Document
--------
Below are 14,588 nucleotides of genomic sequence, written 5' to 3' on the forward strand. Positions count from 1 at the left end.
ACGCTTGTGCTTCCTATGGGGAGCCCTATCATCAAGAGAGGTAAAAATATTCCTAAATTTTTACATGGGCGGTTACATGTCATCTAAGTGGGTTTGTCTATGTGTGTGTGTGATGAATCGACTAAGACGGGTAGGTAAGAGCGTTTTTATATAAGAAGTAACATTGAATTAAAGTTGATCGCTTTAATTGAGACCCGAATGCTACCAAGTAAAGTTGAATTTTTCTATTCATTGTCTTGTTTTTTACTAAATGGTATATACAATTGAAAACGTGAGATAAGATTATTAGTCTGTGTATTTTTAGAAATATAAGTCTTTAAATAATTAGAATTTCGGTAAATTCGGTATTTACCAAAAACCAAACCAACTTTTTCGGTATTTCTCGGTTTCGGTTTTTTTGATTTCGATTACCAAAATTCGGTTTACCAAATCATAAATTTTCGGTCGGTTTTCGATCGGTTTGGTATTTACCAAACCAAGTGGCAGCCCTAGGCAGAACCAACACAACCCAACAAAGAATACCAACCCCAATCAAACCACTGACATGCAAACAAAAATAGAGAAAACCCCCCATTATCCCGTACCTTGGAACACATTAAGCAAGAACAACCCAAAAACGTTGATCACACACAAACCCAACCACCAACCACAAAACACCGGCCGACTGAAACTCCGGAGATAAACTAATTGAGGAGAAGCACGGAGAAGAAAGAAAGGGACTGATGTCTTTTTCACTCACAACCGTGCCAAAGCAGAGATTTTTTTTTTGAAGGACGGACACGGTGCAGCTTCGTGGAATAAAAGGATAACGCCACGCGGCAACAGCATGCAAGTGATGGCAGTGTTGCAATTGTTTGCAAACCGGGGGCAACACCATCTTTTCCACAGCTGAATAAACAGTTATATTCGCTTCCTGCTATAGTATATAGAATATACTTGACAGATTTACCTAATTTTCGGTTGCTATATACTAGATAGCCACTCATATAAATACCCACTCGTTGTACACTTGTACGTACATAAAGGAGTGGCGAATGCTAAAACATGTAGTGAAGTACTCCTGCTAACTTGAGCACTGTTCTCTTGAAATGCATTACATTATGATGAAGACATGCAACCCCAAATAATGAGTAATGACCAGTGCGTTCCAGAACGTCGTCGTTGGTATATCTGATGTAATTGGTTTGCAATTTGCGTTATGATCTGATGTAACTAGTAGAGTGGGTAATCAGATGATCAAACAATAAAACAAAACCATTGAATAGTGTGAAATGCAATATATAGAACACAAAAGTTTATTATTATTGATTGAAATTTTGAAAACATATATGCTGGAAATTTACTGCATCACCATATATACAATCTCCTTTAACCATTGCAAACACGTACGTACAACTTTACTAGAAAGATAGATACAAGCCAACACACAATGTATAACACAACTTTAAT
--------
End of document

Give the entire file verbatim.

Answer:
Below are 14,588 nucleotides of genomic sequence, written 5' to 3' on the forward strand. Positions count from 1 at the left end.
ACGCTTGTGCTTCCTATGGGGAGCCCTATCATCAAGAGAGGTAAAAATATTCCTAAATTTTTACATGGGCGGTTACATGTCATCTAAGTGGGTTTGTCTATGTGTGTGTGTGATGAATCGACTAAGACGGGTAGGTAAGAGCGTTTTTATATAAGAAGTAACATTGAATTAAAGTTGATCGCTTTAATTGAGACCCGAATGCTACCAAGTAAAGTTGAATTTTTCTATTCATTGTCTTGTTTTTTACTAAATGGTATATACAATTGAAAACGTGAGATAAGATTATTAGTCTGTGTATTTTTAGAAATATAAGTCTTTAAATAATTAGAATTTCGGTAAATTCGGTATTTACCAAAAACCAAACCAACTTTTTCGGTATTTCTCGGTTTCGGTTTTTTTGATTTCGATTACCAAAATTCGGTTTACCAAATCATAAATTTTCGGTCGGTTTTCGATCGGTTTGGTATTTACCAAACCAAGTGGCAGCCCTAGGCAGAACCAACACAACCCAACAAAGAATACCAACCCCAATCAAACCACTGACATGCAAACAAAAATAGAGAAAACCCCCCATTATCCCGTACCTTGGAACACATTAAGCAAGAACAACCCAAAAACGTTGATCACACACAAACCCAACCACCAACCACAAAACACCGGCCGACTGAAACTCCGGAGATAAACTAATTGAGGAGAAGCACGGAGAAGAAAGAAAGGGACTGATGTCTTTTTCACTCACAACCGTGCCAAAGCAGAGATTTTTTTTTTGAAGGACGGACACGGTGCAGCTTCGTGGAATAAAAGGATAACGCCACGCGGCAACAGCATGCAAGTGATGGCAGTGTTGCAATTGTTTGCAAACCGGGGGCAACACCATCTTTTCCACAGCTGAATAAACAGTTATATTCGCTTCCTGCTATAGTATATAGAATATACTTGACAGATTTACCTAATTTTCGGTTGCTATATACTAGATAGCCACTCATATAAATACCCACTCGTTGTACACTTGTACGTACATAAAGGAGTGGCGAATGCTAAAACATGTAGTGAAGTACTCCTGCTAACTTGAGCACTGTTCTCTTGAAATGCATTACATTATGATGAAGACATGCAACCCCAAATAATGAGTAATGACCAGTGCGTTCCAGAACGTCGTCGTTGGTATATCTGATGTAATTGGTTTGCAATTTGCGTTATGATCTGATGTAACTAGTAGAGTGGGTAATCAGATGATCAAACAATAAAACAAAACCATTGAATAGTGTGAAATGCAATATATAGAACACAAAAGTTTATTATTATTGATTGAAATTTTGAAAACATATATGCTGGAAATTTACTGCATCACCATATATACAATCTCCTTTAACCATTGCAAACACGTACGTACAACTTTACTAGAAAGATAGATACAAGCCAACACACAATGTATAACACAACTTTAAT